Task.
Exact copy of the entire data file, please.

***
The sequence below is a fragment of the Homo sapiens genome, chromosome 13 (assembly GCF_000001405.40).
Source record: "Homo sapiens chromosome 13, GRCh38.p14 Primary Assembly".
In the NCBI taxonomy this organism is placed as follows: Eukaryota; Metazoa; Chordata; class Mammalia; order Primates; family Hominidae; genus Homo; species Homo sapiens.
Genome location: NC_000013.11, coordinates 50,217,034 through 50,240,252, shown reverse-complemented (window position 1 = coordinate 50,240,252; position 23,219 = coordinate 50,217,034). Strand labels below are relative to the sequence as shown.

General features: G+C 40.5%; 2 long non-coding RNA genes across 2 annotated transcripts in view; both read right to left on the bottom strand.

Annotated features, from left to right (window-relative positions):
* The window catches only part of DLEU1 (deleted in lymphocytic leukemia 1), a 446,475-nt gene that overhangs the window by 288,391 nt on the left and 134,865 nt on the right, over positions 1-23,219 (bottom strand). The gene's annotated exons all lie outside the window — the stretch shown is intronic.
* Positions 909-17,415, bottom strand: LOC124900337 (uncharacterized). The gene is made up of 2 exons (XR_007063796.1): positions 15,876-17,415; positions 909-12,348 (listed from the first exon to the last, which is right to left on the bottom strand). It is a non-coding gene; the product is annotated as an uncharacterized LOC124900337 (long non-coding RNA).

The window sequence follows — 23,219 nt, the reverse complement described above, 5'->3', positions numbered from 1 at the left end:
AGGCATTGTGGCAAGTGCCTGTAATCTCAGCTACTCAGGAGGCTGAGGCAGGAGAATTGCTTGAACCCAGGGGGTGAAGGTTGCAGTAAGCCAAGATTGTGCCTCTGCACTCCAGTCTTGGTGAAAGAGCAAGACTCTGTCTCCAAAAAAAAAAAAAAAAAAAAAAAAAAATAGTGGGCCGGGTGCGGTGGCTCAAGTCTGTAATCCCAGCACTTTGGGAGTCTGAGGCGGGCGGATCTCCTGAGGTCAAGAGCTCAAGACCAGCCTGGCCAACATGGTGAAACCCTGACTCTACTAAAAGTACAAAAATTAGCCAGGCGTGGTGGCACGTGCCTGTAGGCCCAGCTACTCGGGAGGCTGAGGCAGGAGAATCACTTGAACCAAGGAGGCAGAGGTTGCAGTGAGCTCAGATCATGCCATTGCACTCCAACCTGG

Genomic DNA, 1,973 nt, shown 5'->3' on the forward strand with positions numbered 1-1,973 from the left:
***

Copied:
The sequence below is a fragment of the Homo sapiens genome, chromosome 13 (assembly GCF_000001405.40).
Source record: "Homo sapiens chromosome 13, GRCh38.p14 Primary Assembly".
In the NCBI taxonomy this organism is placed as follows: Eukaryota; Metazoa; Chordata; class Mammalia; order Primates; family Hominidae; genus Homo; species Homo sapiens.
Genome location: NC_000013.11, coordinates 50,217,034 through 50,240,252, shown reverse-complemented (window position 1 = coordinate 50,240,252; position 23,219 = coordinate 50,217,034). Strand labels below are relative to the sequence as shown.

General features: G+C 40.5%; 2 long non-coding RNA genes across 2 annotated transcripts in view; both read right to left on the bottom strand.

Annotated features, from left to right (window-relative positions):
* The window catches only part of DLEU1 (deleted in lymphocytic leukemia 1), a 446,475-nt gene that overhangs the window by 288,391 nt on the left and 134,865 nt on the right, over positions 1-23,219 (bottom strand). The gene's annotated exons all lie outside the window — the stretch shown is intronic.
* Positions 909-17,415, bottom strand: LOC124900337 (uncharacterized). The gene is made up of 2 exons (XR_007063796.1): positions 15,876-17,415; positions 909-12,348 (listed from the first exon to the last, which is right to left on the bottom strand). It is a non-coding gene; the product is annotated as an uncharacterized LOC124900337 (long non-coding RNA).

The window sequence follows — 23,219 nt, the reverse complement described above, 5'->3', positions numbered from 1 at the left end:
AGGCATTGTGGCAAGTGCCTGTAATCTCAGCTACTCAGGAGGCTGAGGCAGGAGAATTGCTTGAACCCAGGGGGTGAAGGTTGCAGTAAGCCAAGATTGTGCCTCTGCACTCCAGTCTTGGTGAAAGAGCAAGACTCTGTCTCCAAAAAAAAAAAAAAAAAAAAAAAAAAATAGTGGGCCGGGTGCGGTGGCTCAAGTCTGTAATCCCAGCACTTTGGGAGTCTGAGGCGGGCGGATCTCCTGAGGTCAAGAGCTCAAGACCAGCCTGGCCAACATGGTGAAACCCTGACTCTACTAAAAGTACAAAAATTAGCCAGGCGTGGTGGCACGTGCCTGTAGGCCCAGCTACTCGGGAGGCTGAGGCAGGAGAATCACTTGAACCAAGGAGGCAGAGGTTGCAGTGAGCTCAGATCATGCCATTGCACTCCAACCTGG

Genomic DNA, 1,973 nt, shown 5'->3' on the forward strand with positions numbered 1-1,973 from the left: